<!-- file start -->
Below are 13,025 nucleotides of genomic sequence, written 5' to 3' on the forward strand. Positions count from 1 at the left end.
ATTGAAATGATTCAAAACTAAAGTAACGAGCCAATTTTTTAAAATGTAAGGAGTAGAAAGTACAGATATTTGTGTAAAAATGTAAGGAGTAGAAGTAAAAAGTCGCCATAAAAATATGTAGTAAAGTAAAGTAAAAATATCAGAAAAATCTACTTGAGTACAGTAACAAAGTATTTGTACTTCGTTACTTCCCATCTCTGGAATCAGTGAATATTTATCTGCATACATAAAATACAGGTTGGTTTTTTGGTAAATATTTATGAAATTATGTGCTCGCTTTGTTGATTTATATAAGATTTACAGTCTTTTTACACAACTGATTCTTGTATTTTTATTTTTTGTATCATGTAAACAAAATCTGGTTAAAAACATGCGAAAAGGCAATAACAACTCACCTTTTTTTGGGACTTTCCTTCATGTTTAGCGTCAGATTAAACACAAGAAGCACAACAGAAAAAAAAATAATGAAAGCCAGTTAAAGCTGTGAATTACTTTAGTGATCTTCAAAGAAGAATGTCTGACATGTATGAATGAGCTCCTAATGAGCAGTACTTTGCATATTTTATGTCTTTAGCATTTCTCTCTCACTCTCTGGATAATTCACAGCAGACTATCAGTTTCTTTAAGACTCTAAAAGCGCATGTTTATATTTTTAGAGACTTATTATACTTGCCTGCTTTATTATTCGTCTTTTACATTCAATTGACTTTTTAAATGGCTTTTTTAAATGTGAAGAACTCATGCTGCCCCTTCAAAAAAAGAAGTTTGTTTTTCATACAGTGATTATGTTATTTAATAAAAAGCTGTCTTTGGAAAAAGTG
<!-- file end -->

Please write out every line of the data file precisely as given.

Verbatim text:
Below are 13,025 nucleotides of genomic sequence, written 5' to 3' on the forward strand. Positions count from 1 at the left end.
ATTGAAATGATTCAAAACTAAAGTAACGAGCCAATTTTTTAAAATGTAAGGAGTAGAAAGTACAGATATTTGTGTAAAAATGTAAGGAGTAGAAGTAAAAAGTCGCCATAAAAATATGTAGTAAAGTAAAGTAAAAATATCAGAAAAATCTACTTGAGTACAGTAACAAAGTATTTGTACTTCGTTACTTCCCATCTCTGGAATCAGTGAATATTTATCTGCATACATAAAATACAGGTTGGTTTTTTGGTAAATATTTATGAAATTATGTGCTCGCTTTGTTGATTTATATAAGATTTACAGTCTTTTTACACAACTGATTCTTGTATTTTTATTTTTTGTATCATGTAAACAAAATCTGGTTAAAAACATGCGAAAAGGCAATAACAACTCACCTTTTTTTGGGACTTTCCTTCATGTTTAGCGTCAGATTAAACACAAGAAGCACAACAGAAAAAAAAATAATGAAAGCCAGTTAAAGCTGTGAATTACTTTAGTGATCTTCAAAGAAGAATGTCTGACATGTATGAATGAGCTCCTAATGAGCAGTACTTTGCATATTTTATGTCTTTAGCATTTCTCTCTCACTCTCTGGATAATTCACAGCAGACTATCAGTTTCTTTAAGACTCTAAAAGCGCATGTTTATATTTTTAGAGACTTATTATACTTGCCTGCTTTATTATTCGTCTTTTACATTCAATTGACTTTTTAAATGGCTTTTTTAAATGTGAAGAACTCATGCTGCCCCTTCAAAAAAAGAAGTTTGTTTTTCATACAGTGATTATGTTATTTAATAAAAAGCTGTCTTTGGAAAAAGTG